3 Min Read
* Dollar/yen pulls back from 10-month high
* Euro adds to gains made on higher bund yields, Italy relief
* Higher crude oil prices buoy commodity-linked currencies
By Shinichi Saoshiro
TOKYO, Dec 13 (Reuters) - The dollar eased against the yen on Tuesday, coming off a 10-month high, as a surge in Treasury yields was tempered for the time being.
The U.S currency was also capped by the prevailing wait-and-see mood ahead of the Federal Reserve's two-day policy meeting starting later in the day.
The dollar was down 0.2 percent at 114.850 yen.
It climbed overnight to as far as 116.120 on Monday, its highest since early February as the benchmark 10-year Treasury yield popped above the 2.5 percent threshold to a level unseen since September 2014 as oil rallied. The greenback, however, retraced its gains as Treasury yields ended Thursday significantly below their peaks.
The euro was marginally higher at $1.0640. The common currency had gained 0.7 percent overnight, helped by higher German bund yields and on relief as Rome was seen ready bail out Italian bank Monte dei Paschi di Siena.
"The dollar will continue to have 120 yen in its sights. But a 25 basis points rate hike by the Fed is also significantly priced in, and the dollar is likely to be locked in between trend following bulls and profit-takers," said Masafumi Yamamoto, chief forex strategist at Mizuho Securities in Tokyo.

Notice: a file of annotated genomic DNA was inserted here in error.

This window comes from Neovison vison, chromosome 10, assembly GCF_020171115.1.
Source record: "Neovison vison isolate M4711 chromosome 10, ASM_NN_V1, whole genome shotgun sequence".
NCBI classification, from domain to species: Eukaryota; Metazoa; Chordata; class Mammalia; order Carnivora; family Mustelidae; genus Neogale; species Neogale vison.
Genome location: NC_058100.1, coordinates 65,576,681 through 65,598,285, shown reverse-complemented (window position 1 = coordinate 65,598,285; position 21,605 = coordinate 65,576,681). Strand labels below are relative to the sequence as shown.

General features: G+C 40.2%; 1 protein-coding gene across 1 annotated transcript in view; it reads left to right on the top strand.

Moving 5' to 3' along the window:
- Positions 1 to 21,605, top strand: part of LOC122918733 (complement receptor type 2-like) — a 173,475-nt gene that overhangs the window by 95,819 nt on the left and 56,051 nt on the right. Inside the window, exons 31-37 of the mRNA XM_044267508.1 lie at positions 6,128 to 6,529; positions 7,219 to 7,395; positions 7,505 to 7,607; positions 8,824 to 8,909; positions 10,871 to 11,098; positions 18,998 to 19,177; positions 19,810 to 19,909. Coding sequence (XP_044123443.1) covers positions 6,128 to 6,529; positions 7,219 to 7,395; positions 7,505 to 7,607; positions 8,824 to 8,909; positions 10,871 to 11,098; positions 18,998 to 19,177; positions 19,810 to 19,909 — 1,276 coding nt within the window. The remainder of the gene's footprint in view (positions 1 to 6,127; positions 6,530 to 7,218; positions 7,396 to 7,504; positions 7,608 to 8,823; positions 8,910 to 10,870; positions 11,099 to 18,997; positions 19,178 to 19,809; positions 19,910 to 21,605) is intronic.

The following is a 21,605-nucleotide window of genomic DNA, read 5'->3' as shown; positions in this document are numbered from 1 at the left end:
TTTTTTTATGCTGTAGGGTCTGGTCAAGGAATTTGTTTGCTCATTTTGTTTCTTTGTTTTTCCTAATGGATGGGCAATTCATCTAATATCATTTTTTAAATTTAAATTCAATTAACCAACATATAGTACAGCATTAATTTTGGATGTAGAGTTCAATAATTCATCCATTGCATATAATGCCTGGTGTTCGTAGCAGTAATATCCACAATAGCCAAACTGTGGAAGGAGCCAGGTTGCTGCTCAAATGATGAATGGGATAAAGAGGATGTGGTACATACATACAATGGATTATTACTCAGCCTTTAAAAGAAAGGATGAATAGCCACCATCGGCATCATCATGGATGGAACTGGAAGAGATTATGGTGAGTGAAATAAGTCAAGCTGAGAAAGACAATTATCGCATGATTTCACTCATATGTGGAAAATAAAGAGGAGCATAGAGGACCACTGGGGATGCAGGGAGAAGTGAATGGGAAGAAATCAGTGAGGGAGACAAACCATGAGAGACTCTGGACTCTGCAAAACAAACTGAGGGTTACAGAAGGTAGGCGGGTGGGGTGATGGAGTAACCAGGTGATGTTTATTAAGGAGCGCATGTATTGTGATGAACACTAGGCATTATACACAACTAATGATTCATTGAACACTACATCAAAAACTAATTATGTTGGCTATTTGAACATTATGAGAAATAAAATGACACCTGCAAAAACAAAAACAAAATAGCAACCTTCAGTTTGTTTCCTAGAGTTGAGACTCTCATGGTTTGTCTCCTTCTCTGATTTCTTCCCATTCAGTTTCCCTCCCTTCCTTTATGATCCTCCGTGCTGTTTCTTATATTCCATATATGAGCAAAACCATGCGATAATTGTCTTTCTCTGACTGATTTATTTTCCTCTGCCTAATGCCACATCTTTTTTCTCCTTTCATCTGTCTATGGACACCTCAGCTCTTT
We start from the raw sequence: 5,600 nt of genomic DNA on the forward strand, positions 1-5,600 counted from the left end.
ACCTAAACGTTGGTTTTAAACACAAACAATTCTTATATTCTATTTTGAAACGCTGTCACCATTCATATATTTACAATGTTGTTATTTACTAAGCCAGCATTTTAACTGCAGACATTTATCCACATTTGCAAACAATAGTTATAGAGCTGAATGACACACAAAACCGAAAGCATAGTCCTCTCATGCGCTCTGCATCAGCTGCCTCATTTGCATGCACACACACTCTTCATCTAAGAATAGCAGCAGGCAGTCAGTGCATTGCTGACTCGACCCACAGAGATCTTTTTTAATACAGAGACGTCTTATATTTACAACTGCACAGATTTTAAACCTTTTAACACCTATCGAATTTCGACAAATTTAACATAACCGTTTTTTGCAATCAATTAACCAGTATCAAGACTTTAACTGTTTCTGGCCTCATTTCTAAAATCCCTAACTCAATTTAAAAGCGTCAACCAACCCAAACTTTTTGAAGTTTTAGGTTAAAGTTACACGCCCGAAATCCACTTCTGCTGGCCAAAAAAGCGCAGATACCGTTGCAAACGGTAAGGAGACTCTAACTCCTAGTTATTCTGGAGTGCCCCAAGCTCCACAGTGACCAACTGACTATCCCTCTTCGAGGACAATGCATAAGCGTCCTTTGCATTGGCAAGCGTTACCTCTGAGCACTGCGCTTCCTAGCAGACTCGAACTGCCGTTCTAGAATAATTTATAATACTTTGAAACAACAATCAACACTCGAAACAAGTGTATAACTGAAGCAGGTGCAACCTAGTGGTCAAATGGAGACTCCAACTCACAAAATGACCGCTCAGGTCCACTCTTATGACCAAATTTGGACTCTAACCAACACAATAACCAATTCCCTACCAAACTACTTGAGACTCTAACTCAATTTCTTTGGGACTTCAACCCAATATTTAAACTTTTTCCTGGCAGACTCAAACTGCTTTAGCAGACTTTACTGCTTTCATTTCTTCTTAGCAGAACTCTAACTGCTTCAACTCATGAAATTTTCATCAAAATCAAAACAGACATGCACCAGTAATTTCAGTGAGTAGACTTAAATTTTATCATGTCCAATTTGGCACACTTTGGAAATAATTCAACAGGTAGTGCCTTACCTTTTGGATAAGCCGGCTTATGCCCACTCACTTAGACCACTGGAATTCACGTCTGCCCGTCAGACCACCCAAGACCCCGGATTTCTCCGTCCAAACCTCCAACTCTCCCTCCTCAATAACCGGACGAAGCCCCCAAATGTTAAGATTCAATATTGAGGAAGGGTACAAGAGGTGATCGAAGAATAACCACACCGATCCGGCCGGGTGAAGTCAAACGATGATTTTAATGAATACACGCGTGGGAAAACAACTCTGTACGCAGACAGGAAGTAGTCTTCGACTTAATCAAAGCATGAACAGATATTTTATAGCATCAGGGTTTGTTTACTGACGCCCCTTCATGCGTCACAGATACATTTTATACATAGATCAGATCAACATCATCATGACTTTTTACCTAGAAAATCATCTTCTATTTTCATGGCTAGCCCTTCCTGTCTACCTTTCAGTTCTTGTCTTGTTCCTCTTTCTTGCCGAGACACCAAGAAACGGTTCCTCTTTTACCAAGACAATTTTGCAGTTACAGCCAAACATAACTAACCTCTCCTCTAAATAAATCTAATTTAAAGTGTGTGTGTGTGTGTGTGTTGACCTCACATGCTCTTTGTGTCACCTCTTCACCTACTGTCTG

Fed fund futures show a 97 percent probability that the Fed will lift rates by a quarter of a percentage point, according to the CME Group.
Moreover, the markets will be eager to know if the U.S. election resulting in Donald Trump's victory has reshaped the central bank's growth and inflation outlook.
Elsewhere, the gain in crude oil prices buoyed commodity-linked currencies.
The Canadian dollar was little changed at C$1.3128 per dollar following an overnight rise to a 2-month peak of C$1.3110.
The Australian dollar was steady at $0.7496 after adding 0.6 percent the previous day.
Oil rose to an 18-month high on Monday after OPEC and some non-members reached their first deal since 2001 to jointly reduce output to tackle global oversupply. (Reportng by Shinichi Saoshiro; Editing by Eric Meijer)